Public Opinion Polling: A (Very) Brief Introduction For the Casual Observer

By John C. Davis

Earlier, I wrote about the results of a recent Talk Business and Politics/Hendrix College poll. Upon completing the piece, it occurred to me that it might be helpful if I shared some basic tips on how to evaluate polling results. While brief, and lacking attention to mathematical elements of scientific polling, the following is not unlike what I might say to my Introduction to American National Government students when giving them a very broad, brief description on polls and polling results.

  1. Be aware that a poll, much like a picture from a camera, gives you a snapshot in time. While some public opinion topics remain relatively stable over long periods of time, others are more susceptible to change. In other words, it is best to assume that polling results have a limited shelf life.
  2. Know the source of the poll. Often, we encounter news coverage on a poll conducted by someone other than the person or persons who conducted the survey. That is perfectly normal. However, if the source is not readily available in the article in which the survey is reported, that should raise a red flag.
  3. Ask yourself, “what is the poll measuring?” For example, national polls reporting on the presidential race are interesting, exciting to some of us, and can be useful when comparing over time, but are not a reflection of the way in which we elect the president and are thereby particularly limited in their utility. Recall, in 2016, when people criticized polls and those who conducted them? Most often, the problem was not with the pollsters or with their methods, but with the way in which their results were reported and interpreted. A national poll might indicate one presidential candidate leading if, say, the election was held on that day and the votes were tallied by popular vote (in the case of 2016, the national polls often favored Clinton who did, in fact, win the popular vote). However, in the case of presidential selection, state polls—particularly in “toss up” or “battleground” states are most useful in evaluating where the candidates are stronger or weaker and better reflect the way in which Electoral College votes are awarded. Context matters.
  4. Be aware of “push polls” conducted in such a way to coax a certain answer from a respondent. If the questions asked are not easily accessible in the story or at least in a link, this should set off alarm bells.
  5. Review the sample size and, if available, demographic breakdown of those polled. Polling samples are usually determined by two factors: mathematical precision and cost. Properly conducted polls are expensive and get more costly as sample size increases. However, to reduce sampling error, mathematically, the larger the sample the better. Also, the demographics of those polled must also be taken into consideration. For example, if I were to conduct a poll to measure the support of an upcoming ballot question in Arkansas among likely voters, I would need a sample size of several hundred Arkansans, I would need to determine that they were likely voters (trickier than it may sound), and the collection of people I am polling would need to adequately represent the demographic breakdown of likely voters in the state, in order for me to expect my results are valid.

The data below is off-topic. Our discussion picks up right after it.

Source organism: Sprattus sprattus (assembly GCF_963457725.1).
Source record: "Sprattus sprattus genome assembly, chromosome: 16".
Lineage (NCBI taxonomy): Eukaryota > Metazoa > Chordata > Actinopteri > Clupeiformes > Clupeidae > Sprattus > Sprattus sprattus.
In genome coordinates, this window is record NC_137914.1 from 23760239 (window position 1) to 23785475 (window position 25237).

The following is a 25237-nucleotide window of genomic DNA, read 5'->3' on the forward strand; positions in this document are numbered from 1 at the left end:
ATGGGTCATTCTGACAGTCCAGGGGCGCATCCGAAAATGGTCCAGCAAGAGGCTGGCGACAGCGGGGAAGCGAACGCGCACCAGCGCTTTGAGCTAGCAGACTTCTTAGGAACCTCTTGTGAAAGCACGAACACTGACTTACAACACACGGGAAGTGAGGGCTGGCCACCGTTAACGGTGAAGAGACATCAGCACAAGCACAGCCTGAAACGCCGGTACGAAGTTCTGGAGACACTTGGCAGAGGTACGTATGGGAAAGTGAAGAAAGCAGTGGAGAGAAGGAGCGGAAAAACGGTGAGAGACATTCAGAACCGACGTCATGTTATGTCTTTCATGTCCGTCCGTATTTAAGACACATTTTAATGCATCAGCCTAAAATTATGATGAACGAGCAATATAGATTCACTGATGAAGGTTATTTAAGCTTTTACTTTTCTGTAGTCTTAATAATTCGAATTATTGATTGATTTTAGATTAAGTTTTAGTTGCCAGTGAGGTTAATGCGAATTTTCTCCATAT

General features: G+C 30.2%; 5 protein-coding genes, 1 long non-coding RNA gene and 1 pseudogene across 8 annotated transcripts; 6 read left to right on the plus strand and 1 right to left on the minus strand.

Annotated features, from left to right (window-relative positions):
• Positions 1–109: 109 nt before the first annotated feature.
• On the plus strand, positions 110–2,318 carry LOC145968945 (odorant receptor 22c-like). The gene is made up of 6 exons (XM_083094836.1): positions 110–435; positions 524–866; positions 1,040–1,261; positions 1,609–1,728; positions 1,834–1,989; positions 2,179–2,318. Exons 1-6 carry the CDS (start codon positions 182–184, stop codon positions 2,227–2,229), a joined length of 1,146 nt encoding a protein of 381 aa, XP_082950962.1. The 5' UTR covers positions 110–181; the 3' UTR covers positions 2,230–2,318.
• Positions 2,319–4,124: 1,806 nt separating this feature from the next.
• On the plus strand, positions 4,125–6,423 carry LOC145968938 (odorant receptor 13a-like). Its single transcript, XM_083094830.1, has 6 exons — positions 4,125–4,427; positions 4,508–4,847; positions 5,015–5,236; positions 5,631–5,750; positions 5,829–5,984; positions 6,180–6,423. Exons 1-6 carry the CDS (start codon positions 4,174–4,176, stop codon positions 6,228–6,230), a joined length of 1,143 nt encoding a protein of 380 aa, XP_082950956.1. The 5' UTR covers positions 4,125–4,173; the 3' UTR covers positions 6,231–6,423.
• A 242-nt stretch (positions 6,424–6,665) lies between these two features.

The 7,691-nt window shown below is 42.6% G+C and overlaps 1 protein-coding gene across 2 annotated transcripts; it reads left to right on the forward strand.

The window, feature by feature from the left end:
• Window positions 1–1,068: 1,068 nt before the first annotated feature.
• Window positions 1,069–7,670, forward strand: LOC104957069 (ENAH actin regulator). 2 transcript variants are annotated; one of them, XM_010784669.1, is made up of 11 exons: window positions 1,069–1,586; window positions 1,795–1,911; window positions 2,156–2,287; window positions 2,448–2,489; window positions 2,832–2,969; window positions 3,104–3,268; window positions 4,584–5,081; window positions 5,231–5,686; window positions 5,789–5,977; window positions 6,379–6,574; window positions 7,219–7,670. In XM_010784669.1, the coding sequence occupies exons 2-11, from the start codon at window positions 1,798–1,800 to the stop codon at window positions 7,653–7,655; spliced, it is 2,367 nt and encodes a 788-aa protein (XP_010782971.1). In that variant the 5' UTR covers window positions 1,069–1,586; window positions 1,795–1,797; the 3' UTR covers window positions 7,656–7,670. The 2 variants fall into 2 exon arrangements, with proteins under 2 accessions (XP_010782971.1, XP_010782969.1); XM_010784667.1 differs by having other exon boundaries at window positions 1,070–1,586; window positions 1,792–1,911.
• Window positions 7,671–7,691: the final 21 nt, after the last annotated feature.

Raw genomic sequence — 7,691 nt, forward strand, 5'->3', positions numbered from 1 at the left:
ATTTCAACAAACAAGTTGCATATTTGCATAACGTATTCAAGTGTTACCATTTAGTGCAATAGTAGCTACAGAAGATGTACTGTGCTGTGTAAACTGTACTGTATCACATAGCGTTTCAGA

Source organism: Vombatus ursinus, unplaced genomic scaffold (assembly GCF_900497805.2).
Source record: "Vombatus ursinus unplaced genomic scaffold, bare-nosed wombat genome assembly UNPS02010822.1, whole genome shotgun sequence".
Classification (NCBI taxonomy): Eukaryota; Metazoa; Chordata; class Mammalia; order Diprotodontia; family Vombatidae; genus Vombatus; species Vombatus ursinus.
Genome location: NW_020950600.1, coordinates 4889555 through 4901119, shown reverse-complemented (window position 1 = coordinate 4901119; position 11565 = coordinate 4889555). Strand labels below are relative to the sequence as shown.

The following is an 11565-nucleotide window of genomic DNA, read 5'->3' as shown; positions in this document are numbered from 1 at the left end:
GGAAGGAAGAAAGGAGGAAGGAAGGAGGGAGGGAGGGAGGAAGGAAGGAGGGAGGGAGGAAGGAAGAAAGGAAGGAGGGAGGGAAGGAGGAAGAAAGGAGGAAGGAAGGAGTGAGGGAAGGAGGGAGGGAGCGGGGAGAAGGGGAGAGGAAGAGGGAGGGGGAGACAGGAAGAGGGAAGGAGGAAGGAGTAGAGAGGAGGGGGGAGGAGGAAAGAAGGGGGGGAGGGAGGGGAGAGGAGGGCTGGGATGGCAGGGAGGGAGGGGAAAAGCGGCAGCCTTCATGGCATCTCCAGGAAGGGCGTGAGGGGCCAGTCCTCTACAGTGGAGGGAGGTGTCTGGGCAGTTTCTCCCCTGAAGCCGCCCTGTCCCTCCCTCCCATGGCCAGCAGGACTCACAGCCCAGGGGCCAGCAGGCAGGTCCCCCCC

6. Review the margin of error. The margin of error, also known as the confidence interval, is the result of a mathematical equation based on the size of the sample. The margin of error should be reported with the polling results and, if nothing else, serve as a reminder that polls are estimates and are never intended to be 100% accurate 100% of the time.
  7. Finally, consider the polling method and don’t waste your time on convenience polls (polls conducted among friends or others you follow on Facebook and Twitter come to mind). To be fair, technological advances and a significant drop in the use of landline phones are revolutionizing the way in which surveys are being conducted and I no longer write off any method of contact for obtaining a sample. However, I am leery of landline only polls (there is nothing wrong with having a landline phone, but how many people under the age of 35 do you know who own one?) and most online polling methods. I am becoming more comfortable with other means such as cell phone polling and text polling (when people won’t answer an unfamiliar number on their cell phone) if done by a reputable group.

This list is merely a basic introduction into public opinion polls intended to help you as we approach the 2020 general election campaign season. Have a more specific question? Email me.

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